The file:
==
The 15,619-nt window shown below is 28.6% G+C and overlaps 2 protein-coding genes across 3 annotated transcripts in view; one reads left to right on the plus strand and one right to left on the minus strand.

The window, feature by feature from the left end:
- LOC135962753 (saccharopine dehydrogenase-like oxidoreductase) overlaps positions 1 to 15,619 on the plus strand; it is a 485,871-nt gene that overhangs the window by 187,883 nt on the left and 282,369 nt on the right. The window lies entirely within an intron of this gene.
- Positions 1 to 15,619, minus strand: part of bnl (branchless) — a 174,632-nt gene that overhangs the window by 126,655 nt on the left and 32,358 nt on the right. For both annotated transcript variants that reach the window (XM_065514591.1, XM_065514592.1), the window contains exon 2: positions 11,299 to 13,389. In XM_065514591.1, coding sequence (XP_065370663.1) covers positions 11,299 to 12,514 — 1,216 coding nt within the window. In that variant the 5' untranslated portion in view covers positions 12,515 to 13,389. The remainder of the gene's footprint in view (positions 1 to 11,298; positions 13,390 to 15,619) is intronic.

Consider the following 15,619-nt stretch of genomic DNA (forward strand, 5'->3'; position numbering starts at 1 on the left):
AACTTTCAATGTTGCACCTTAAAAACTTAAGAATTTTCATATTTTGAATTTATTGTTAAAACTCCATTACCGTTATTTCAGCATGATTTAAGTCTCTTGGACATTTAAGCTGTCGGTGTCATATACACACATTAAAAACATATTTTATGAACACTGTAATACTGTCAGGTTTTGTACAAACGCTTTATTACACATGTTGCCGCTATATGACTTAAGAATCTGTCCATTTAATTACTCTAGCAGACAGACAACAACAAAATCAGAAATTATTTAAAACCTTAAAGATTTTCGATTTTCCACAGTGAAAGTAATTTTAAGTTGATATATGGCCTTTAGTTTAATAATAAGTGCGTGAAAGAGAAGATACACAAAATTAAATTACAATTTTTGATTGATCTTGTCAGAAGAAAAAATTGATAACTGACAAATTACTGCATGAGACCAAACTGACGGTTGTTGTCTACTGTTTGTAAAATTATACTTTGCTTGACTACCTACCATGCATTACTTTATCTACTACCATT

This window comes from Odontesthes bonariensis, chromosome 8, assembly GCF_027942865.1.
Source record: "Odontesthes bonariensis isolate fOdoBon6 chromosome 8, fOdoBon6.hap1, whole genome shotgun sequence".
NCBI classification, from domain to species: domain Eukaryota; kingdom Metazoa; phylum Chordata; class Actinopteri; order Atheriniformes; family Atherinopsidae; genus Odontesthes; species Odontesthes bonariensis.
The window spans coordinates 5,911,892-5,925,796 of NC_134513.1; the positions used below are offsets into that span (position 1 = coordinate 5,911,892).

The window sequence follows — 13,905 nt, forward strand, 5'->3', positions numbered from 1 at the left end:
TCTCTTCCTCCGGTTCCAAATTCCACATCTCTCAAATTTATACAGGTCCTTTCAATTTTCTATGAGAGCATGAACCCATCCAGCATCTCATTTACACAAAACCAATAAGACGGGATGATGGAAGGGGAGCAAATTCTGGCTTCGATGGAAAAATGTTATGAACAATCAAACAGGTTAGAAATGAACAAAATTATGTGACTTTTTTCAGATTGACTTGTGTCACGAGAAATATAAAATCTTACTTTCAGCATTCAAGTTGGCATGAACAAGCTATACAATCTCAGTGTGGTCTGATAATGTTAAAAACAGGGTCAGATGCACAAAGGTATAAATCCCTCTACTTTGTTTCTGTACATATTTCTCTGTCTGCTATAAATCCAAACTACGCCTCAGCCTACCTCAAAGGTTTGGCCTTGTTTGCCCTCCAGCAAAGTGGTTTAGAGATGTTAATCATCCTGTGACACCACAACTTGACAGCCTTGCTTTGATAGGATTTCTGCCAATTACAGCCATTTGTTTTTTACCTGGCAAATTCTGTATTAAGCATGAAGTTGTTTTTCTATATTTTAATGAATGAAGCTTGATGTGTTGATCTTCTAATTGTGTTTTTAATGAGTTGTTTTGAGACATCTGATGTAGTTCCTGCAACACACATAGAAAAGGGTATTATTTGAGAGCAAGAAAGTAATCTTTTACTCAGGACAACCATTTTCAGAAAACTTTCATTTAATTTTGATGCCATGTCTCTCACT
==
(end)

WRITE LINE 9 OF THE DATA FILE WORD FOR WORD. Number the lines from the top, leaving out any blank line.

NCBI classification, from domain to species: domain Eukaryota; kingdom Metazoa; phylum Chordata; class Actinopteri; order Atheriniformes; family Atherinopsidae; genus Odontesthes; species Odontesthes bonariensis.